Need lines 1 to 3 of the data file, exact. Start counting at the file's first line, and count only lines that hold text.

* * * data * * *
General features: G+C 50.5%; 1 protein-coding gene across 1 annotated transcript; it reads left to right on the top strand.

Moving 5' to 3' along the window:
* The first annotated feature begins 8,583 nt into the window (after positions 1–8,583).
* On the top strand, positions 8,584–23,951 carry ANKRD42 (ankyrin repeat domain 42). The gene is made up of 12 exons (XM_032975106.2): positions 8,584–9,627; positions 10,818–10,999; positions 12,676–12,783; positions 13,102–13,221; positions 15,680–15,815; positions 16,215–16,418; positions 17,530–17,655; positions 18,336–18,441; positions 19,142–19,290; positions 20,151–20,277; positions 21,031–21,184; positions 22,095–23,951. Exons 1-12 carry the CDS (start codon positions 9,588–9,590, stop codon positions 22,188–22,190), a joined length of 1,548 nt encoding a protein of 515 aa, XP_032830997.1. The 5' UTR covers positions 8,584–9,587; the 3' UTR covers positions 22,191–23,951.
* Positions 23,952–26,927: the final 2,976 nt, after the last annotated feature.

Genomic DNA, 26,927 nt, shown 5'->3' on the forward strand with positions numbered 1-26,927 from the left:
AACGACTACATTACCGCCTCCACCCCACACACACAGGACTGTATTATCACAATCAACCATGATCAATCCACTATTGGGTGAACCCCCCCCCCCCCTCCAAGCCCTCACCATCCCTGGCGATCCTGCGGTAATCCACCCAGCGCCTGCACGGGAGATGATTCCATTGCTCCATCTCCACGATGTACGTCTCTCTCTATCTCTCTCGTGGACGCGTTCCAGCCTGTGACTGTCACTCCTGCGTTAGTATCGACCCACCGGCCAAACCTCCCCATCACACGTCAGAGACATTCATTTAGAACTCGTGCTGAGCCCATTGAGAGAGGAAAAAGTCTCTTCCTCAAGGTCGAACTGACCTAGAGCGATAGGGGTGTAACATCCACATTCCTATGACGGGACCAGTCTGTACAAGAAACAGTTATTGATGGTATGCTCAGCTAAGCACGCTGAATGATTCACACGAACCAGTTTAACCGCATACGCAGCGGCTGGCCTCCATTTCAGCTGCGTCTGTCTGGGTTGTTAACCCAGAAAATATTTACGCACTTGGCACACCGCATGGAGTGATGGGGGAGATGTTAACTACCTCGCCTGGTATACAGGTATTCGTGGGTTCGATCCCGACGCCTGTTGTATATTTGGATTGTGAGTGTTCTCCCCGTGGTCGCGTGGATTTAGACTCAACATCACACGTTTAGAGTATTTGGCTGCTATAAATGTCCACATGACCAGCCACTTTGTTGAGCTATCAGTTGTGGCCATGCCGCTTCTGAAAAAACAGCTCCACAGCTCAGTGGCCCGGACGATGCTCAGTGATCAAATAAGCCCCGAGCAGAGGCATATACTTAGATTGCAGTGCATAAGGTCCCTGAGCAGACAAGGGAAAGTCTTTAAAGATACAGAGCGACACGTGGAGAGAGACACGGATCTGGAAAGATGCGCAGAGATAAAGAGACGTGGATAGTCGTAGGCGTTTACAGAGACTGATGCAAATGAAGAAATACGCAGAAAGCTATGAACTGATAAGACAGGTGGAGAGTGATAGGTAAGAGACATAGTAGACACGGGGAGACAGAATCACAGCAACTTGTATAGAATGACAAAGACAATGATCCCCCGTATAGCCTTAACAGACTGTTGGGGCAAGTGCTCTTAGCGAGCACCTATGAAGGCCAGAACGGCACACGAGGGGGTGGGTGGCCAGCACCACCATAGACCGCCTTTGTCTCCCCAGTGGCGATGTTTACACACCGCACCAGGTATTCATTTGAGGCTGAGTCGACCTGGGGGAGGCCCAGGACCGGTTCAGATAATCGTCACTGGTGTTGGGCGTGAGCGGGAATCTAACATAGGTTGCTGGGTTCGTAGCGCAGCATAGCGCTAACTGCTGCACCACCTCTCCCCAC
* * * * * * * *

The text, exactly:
General features: G+C 50.5%; 1 protein-coding gene across 1 annotated transcript; it reads left to right on the top strand.

Moving 5' to 3' along the window:
* The first annotated feature begins 8,583 nt into the window (after positions 1–8,583).